Richard Fleischer, son of animator/producer Max Fleischer, was an American film director known for such films as The Narrow Margin (1952), Fantastic Voyage (1966), Soylent Green (1973) and The Rise and Fall of the Trigan Empire…
I know what you’re thinking… You’re kidding us, right? A leading Hollywood director somehow got hold of copies of the British magazine Look and Learn, loved its best-known feature, the story of an alien empire modelled by its creators on the Romans, and made a film of it?
Well, he would have, but as it turned out, the logistics of the project conspired against the veteran director.
Talking to media consultant and voice actor Peter Greenwood, who worked with Fleischer while in Hollywood in the 1980s and 90s, the director saw a copy of a Trigan Empire collection, and loved the whole concept, from the story’s original opening of an alien ship crashing on Earth and a linguist translating records found on board that reveal an incredible society and its history.
“I bought Fleischer the book,” Peter told downthetubes, “and he kept it in his library in spite of the project not happening. He was taken by the detailed art.
“It was always part of any film he did – attention to fantastic detail.”
No stranger to historical epic – The Vikings, made in 1958, was one of his early successes or fantasy adventure – his credits include Disney’s 20,000 Leagues Under the Sea, Conan the Destroyer and Red Sonja – Fleischer was reportedly captivated by the story and began to investigate the possibility of producing a Trigan Empire film.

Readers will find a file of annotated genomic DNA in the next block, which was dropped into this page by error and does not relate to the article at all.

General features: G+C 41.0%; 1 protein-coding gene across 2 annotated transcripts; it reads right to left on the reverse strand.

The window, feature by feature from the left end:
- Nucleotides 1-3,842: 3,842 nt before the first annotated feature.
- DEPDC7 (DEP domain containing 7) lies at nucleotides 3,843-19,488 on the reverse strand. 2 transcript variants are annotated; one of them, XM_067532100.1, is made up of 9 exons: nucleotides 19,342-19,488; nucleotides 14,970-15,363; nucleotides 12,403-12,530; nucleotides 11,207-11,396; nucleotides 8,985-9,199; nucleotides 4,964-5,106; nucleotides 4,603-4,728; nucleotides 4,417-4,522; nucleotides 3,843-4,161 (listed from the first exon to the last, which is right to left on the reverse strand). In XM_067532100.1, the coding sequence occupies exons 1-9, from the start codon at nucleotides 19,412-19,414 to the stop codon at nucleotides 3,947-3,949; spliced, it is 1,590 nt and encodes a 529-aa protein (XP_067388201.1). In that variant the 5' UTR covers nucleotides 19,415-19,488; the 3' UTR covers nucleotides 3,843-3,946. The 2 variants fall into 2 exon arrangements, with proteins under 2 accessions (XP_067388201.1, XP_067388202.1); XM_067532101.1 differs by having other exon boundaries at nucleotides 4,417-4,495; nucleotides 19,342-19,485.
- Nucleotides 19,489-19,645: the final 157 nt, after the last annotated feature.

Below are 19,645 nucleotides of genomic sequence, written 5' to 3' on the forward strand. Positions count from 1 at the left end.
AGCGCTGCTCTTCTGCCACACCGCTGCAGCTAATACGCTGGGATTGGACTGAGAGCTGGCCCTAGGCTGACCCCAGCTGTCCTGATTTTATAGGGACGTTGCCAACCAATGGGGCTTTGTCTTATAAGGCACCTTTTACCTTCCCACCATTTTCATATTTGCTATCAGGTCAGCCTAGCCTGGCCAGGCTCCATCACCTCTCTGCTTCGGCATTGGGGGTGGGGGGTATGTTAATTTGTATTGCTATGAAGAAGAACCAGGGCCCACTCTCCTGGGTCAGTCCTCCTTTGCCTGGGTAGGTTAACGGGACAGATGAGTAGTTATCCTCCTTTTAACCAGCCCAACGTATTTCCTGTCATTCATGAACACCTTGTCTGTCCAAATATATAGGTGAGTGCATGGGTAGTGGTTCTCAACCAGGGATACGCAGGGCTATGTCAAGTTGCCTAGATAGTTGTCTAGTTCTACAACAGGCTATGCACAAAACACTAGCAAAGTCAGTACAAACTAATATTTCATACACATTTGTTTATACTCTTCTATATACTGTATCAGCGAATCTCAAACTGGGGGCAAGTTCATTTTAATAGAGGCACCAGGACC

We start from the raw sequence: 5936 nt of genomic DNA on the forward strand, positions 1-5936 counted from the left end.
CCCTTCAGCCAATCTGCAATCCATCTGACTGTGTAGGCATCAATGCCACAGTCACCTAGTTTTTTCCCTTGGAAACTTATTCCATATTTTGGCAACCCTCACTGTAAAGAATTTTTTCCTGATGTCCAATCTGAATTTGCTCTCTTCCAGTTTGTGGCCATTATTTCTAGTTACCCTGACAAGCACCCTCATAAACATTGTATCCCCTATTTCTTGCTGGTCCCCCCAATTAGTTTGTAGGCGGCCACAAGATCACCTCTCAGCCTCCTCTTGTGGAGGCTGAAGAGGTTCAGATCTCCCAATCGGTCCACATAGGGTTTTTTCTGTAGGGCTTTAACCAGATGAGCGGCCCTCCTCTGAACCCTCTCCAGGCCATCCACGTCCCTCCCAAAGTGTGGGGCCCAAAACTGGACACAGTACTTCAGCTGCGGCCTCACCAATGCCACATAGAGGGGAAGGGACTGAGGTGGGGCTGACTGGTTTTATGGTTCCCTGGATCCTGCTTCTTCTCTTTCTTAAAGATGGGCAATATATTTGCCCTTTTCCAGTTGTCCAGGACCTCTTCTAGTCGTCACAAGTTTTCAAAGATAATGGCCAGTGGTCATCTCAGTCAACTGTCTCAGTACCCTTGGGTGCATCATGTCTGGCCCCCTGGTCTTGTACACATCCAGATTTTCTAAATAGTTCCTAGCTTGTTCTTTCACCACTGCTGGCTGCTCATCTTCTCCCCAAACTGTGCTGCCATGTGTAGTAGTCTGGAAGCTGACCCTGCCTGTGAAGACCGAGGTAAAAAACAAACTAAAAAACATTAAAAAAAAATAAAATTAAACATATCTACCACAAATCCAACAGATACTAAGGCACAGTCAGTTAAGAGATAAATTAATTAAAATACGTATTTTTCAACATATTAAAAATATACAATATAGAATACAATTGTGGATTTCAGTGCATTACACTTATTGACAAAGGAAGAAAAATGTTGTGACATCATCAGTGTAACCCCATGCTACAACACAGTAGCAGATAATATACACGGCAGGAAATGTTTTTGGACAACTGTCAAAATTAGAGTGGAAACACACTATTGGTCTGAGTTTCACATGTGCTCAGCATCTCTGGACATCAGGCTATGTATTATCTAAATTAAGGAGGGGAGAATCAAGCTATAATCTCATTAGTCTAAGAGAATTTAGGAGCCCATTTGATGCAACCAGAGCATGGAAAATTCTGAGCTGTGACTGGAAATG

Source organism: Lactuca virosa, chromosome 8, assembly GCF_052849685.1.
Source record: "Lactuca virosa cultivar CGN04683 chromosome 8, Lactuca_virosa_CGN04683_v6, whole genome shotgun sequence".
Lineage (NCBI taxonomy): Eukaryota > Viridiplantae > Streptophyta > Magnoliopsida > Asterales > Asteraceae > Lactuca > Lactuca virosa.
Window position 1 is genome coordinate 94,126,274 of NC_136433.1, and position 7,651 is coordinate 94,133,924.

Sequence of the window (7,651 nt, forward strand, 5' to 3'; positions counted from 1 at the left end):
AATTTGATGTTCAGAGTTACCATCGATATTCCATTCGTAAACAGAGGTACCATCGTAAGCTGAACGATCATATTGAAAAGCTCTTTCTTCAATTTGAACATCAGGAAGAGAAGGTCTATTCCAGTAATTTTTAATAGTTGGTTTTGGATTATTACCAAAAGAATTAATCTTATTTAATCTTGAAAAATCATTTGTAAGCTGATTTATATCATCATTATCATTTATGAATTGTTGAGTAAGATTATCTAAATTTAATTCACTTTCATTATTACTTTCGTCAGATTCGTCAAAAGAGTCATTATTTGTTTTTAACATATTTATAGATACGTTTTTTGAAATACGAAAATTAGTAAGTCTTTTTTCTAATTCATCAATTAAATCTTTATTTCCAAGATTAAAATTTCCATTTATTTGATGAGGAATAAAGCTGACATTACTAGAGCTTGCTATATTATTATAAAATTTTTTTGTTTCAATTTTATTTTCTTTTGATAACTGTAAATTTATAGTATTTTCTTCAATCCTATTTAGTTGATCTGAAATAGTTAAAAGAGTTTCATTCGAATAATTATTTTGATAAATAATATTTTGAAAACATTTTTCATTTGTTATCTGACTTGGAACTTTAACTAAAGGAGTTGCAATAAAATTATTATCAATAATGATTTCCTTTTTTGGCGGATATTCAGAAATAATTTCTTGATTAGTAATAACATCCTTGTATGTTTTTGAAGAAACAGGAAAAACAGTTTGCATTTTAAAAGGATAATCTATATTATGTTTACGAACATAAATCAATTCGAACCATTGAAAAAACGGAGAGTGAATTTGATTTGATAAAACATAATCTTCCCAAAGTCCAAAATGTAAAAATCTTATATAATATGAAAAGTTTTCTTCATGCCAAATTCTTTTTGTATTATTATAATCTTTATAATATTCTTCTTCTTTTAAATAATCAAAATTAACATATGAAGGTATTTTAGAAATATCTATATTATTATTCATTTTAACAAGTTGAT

But sadly, after a couple of months it became apparent that it would probably need to employ every heavyweight action adventure-leaning actor in Hollywood at the time to make it work in the way he wanted, including Arnold Schwarzenegger. Synchronising the schedules of all this action talent proved impossible at the time.
As possible costs mounted, Greenwood relates Fleischer dropped the idea, despite his enthusiasm for the project and like many a Hollywood movie, The Rise and Fall of the Trigan Empire failed to get out of the starting blocks. Which is a shame, because if you’ve read the story (available as a 12-book collection, but be warned, it’s not cheap), you’ll know the strip, initially drawn by Don Lawrence and written by Mike Butterworth, is truly epic.
Perhaps we may yet see a film, however, now Rebellion Publishing, owners of 2000AD, own the rights to the strip. It’s certainly a project many downthetubes readers would pay good money to see.
• Who would you cast in a Trigan Empire film today? Why not comment below?
• The Rise and Fall of the Trigan Empire –the collection- is a deluxe series of twelve volumes, bringing you the 50 Trigan Empire episodes, which were drawn by Don Lawrence and written by Mike Butterworth. It’s available here from the Worlds of Don Lawrence web shop
[amazon_link asins=’B001T9YKZC,9088860254,0955159652,9073508916,085037104X’ template=’ProductCarousel’ store=’downthetubes’ marketplace=’UK’ link_id=’b891520b-49d8-4fa4-a63b-4c7373af8632′]
The Rise and Fall of the Trigan Empire © Rebellion Publishing Ltd